Enlightenment at the Chinese takeout
It has always been on my to-do list to attain Zen enlightenment, and recently, I did. Who knew it would happen at the tiny table in the bay window of the Golden Wok restaurant in Red Hook, New York, the one that affords a view of the street? § I’ve known Red Hook since my college days. Back then, it was a tidy little workaday town surrounded by apple orchards and dairy farms, with a bank, a Ford dealer, a hardware store, an agricultural equipment outlet, a dentist. Nothing fancy. Since then, the town has caught up with the 21st century: there’s now a bookstore and a multiplex cinema, and where the old Cowhig’s drugstore used to be there is the Golden Wok.
This is your usual family-run, six-table, take-out or eat-in Chinese place—at first glance. Maybe at second glance, too. There’s the colossal jade plant, the photomural of Hong Kong harbor, but there’s something else, too. It’s cleaner, and somehow less utilitarian. If you look closely at the faces of the people who are working and eating there, you’ll notice that they’re all happy. They’re relaxed. They’re talking to one another. They’re talking about the food. They’re even walking back into the kitchen, where people are hollering and things are sizzling.
Once you’ve eaten there a few times, the experience is less like going out for Chinese and more like visiting friends who happen to be spectacular cooks. This has everything to do with the Cheng family, who run the place. The kids are off at the corner table, doing their homework. Robert, the younger son, is a chess shark, and he often has a board set up, waiting for victims.
And there’s Gigi Cheng, the mother and the guiding spirit of the Golden Wok, who long ago quit paying any attention to what my wife and I order, instead bringing us what she thinks we need. This is fine with us. I believe she assesses our state of health and our mood, and is practicing medicine without a license. On this particular day—the day of my Zen enlightenment—she brings a slew of light and simple sauteed vegetable dishes to go with our hoisin duck and delicately prepared chicken. There’s baby bok choy, mustard greens, hot and spicy cabbage, all prepared similarly, with glistening cloves of garlic, all subtly yet strikingly different. It’s a hot day and this food is cooling and energizing. I’m sure there is some conversation, but all I’ll remember later is that I moaned with delight.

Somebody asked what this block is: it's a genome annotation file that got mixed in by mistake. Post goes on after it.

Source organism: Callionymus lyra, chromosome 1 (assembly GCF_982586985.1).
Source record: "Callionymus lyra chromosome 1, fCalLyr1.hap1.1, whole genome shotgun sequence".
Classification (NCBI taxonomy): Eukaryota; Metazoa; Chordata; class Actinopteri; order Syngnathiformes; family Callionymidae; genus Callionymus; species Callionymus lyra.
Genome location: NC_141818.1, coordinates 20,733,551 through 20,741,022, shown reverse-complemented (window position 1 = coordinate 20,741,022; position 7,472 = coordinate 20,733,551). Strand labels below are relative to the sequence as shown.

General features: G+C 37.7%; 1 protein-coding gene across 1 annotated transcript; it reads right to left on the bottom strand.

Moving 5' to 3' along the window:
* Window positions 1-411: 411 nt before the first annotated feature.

I am no vegetarian, but I am a vegetable fan—no, a vegetable freak. I came to this late in life, having lived through the ’40s and ’50s, when—except among certain ethnic groups to which I do not happen to belong—vegetables were treated disgracefully in this country. Now I have seen the light, and the produce section and the farmers’ market are the equivalents of grand opera or maybe even religion for me. Gigi knows this. She has seen me eat. So she knows what she’s doing when she comes over and says: “I have something special, okay?”
The dish is another stir-fry of a vegetable, a vegetable I’ve never seen before. Pale green and pliant, it has a flavor somewhere between zucchini and cucumber.
“What is this we’re eating?”
“What’s it called?”
“I don’t know the name in English. Eat. It is good for you.”
“What’s the name in Chinese?” I want to know so I can order it again.
“I forget the name in Chinese.” She hurries off to the kitchen.
Sharp autumn afternoon light slants across the street. Now we know perfect happiness. Our dogs are in the car, watching us through the window, counting our every mouthful and calculating their share. People passing in the street wave to us. We wave back with our chopsticks.
Jacky, the older son, comes by, busing tables. He’s in high school.
“Jacky, what do you call this?”
“Some kind of Chinese vegetable. My dad makes it good.”
“Look, is it a kind of squash? A cucumber? What does it look like before it’s cooked?”
He goes poetic. “It’s like ridges, like mountains. Are you saving pieces of chicken for your dogs? Can I feed them?”
Kan, the dad, pops out of the kitchen. His expression is always watchful and serene, as though he’s surveying some huge enterprise. His manner alone makes us feel like we’re in a grand, white-tablecloth restaurant, possibly with live harp music. We could ask him what the vegetable is, but he’s not going to tell us. Besides, we don’t really want to know anymore. Let the marvelous vegetable remain a mystery. I’m sure we will taste it again the next time Gigi notices that we need it.